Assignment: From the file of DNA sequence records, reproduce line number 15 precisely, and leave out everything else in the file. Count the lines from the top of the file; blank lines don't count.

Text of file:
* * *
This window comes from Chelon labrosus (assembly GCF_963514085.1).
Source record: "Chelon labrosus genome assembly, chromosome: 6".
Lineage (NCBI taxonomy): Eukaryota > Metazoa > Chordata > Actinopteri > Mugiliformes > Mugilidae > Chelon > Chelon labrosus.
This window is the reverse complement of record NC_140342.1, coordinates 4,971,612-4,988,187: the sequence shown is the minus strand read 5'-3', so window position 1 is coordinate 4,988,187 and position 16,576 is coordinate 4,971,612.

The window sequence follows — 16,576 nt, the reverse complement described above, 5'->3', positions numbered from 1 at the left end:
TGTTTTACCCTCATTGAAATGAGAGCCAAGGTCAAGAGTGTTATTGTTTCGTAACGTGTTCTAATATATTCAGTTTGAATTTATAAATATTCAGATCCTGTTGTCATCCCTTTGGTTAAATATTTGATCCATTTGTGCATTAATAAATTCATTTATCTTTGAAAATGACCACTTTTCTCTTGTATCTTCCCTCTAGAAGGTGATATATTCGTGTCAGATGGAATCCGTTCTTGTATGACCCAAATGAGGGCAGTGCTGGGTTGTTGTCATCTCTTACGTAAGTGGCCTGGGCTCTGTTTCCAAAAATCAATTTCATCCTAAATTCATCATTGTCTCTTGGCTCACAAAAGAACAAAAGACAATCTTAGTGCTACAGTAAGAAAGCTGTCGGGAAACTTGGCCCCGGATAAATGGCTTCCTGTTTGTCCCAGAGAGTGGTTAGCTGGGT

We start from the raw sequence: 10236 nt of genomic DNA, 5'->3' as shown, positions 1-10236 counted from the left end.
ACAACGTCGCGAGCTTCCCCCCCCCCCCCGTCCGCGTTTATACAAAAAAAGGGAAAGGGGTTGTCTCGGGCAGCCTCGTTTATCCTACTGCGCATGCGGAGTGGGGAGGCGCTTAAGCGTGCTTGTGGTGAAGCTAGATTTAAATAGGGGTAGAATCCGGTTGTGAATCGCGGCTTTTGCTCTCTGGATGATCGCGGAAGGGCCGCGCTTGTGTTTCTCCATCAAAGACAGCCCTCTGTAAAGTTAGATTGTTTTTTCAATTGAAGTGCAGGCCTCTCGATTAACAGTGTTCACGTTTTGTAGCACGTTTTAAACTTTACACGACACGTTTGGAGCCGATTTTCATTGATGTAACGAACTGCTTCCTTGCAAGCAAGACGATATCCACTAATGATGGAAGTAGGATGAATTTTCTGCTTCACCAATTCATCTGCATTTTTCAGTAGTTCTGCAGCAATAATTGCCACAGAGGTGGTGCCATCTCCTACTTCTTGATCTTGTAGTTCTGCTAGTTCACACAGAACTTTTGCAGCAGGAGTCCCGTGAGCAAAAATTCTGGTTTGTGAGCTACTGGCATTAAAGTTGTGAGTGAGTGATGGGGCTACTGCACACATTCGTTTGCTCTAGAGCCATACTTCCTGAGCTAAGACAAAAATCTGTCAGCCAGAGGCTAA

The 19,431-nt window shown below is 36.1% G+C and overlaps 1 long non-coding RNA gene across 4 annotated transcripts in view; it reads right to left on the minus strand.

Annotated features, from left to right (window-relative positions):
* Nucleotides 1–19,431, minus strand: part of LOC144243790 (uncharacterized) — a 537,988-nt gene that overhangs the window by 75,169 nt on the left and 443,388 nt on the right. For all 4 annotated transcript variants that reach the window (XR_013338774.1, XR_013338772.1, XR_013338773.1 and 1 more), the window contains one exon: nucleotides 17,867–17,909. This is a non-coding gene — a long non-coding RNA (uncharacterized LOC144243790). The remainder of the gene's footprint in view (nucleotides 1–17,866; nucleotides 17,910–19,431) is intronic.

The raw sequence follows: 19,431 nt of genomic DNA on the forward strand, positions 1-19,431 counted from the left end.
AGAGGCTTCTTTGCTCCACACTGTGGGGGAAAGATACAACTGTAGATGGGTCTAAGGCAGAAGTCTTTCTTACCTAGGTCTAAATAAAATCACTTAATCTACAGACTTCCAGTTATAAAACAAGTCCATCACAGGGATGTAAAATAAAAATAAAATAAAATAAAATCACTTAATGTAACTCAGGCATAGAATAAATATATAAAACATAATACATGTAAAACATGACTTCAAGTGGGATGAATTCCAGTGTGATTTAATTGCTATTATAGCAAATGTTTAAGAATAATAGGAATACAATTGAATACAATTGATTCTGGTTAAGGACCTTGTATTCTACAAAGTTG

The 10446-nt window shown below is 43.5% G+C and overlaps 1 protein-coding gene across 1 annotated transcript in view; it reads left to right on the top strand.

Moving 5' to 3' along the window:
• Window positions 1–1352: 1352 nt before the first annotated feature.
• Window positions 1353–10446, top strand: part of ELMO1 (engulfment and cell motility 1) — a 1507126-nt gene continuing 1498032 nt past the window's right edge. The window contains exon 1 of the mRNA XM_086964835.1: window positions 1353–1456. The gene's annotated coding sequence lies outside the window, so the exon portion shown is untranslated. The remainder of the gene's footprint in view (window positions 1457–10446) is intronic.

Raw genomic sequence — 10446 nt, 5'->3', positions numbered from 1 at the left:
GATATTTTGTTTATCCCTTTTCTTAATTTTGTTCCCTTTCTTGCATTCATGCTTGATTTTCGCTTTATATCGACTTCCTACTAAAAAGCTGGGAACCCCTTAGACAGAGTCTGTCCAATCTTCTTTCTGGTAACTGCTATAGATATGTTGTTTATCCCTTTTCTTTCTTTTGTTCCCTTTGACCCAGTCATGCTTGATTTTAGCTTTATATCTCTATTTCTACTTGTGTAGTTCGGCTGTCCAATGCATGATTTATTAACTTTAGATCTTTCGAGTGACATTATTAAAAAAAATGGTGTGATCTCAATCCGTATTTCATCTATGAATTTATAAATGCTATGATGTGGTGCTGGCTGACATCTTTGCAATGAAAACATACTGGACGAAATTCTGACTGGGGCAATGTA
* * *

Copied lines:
Moving 5' to 3' along the window: